Advocates welcome passage of bill to tackle environmental racism in Canada

Advocates say Canada’s first environmental justice law will help chart scale of problem, address negative health impact.

A gas flare can be seen in the background near a cemetery in Aamjiwnaang First Nation [Jillian Kestler-D'Amours/Al Jazeera]
A gas flare can be seen in the background near a cemetery in Aamjiwnaang First Nation, which is surrounded by dozens of petroleum refineries, petrochemical plants and energy facilities in Ontario, Canada [File: Jillian Kestler-D'Amours/Al Jazeera]

Environmental and social justice advocates in Canada have welcomed a new bill that pledges to develop a national strategy to prevent and address the effects of environmental racism.

In a statement on Friday, the Canadian Coalition for Environmental and Climate Justice (CCECJ) said passage of Bill C-226 this week would help communities better understand the scale of the problem and lay out strategies for how to tackle it.

The bill passed a third reading in the Senate on Thursday and is now expected to achieve “royal assent”, the last step in the legislative process.

“We know the stories about where and how environmental racism exists in Canada. The formal data on these realities is incomplete, and therefore, there is a lack of understanding about how real this problem is,” said Ingrid Waldron, CCECJ’s co-founder and co-director.

“Data collection and analysis will be a critical starting point in the strategy required by the Environmental Justice Strategy Act. The consequences of inaction on environmental racism would be ongoing negative impacts on people’s health and wellbeing.”

Environmental racism refers to the disproportionate siting of hazardous projects and polluting industries among populations of colour and Indigenous communities.

Over the past decades, examples in Canada have included mercury poisoning in Grassy Narrows First Nation in northern Ontario, the building of major oil and gas pipelines on unceded, Indigenous lands, and the placement of landfills near historic African-Canadian communities on the east coast.

Advocates have spent years urging the Canadian government to take action on the issue, the effects of which continue to be felt in communities across the country.

Janelle Nahmabin, of Aamjiwnaang First Nation in Ontario, told Al Jazeera in 2021 about how growing up in one of Canada’s most heavily industrialised areas – known as “Chemical Valley” – has affected her and her community.

The pollution residents are exposed to every day has harmed their relationship with the land, she said, which in turn “disconnects Indigenous people from their culture, because the land is a part of our identity”.

In 2020, a United Nations special rapporteur also found a “prevalence of discrimination in Canada’s laws and policies regarding hazardous substances and wastes is clear”.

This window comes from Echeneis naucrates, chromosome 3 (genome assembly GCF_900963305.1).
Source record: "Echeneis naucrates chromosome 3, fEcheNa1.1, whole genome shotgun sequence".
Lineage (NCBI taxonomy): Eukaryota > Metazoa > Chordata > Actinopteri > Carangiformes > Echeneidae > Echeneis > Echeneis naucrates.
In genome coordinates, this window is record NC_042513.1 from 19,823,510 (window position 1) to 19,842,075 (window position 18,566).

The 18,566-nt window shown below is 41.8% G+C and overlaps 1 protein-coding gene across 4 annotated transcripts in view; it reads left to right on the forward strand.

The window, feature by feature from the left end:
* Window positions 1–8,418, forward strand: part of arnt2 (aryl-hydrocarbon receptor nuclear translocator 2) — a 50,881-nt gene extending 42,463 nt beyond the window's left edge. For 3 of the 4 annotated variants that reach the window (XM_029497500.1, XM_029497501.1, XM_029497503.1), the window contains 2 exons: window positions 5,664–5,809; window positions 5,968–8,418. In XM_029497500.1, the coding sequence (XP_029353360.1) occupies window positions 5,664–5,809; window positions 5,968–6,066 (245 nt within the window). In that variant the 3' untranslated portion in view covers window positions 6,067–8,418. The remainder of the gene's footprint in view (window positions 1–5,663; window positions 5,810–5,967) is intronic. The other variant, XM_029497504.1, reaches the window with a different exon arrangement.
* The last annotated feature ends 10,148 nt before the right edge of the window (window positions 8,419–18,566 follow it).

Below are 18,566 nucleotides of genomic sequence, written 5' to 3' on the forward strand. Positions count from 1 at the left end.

“There exists a pattern in Canada where marginalized groups, and Indigenous peoples in particular, find themselves on the wrong side of a toxic divide, subject to conditions that would not be acceptable elsewhere in Canada,” the expert said in a report (PDF) to the UN Human Rights Council.

Canadian Prime Minister Justin Trudeau’s Liberals had promised in their 2021 party platform to pass legislation requiring the environment minister to “examine the link between race, socio-economic status, and exposure to environmental risk”.

Trudeau’s government supported Bill C-226 on environmental racism, with Steven Guilbeault, the minister of environment and climate change, saying in February that “environmental protection should not change depending on who you are or where you live”.

“Decision-making should ensure equal opportunity to all and avoid discriminating underrepresented groups. This national engagement will help us meaningfully and collectively reflect on environmental justice and racism,” Guilbeault said in a statement.

Bill C-226 – put forward by Green Party leader Elizabeth May – requires the minister to “develop a national strategy to promote efforts across Canada to advance environmental justice and to assess, prevent and address environmental racism”.

It also says the minister must work with interested parties, including Indigenous communities, and then submit a report to Canada’s Parliament within two years of the bill’s final passage, laying out the national strategy.

“The passage of Bill C-226 represents a commitment to addressing the long-standing and deeply entrenched issue of environmental racism in Canada,” May of the Green Party said in a statement on Thursday.

“This legislation is a testament to the power of collective action and the importance of ensuring that all voices, especially those of marginalized communities, are heard and respected in our environmental policies.”

Source: Al Jazeera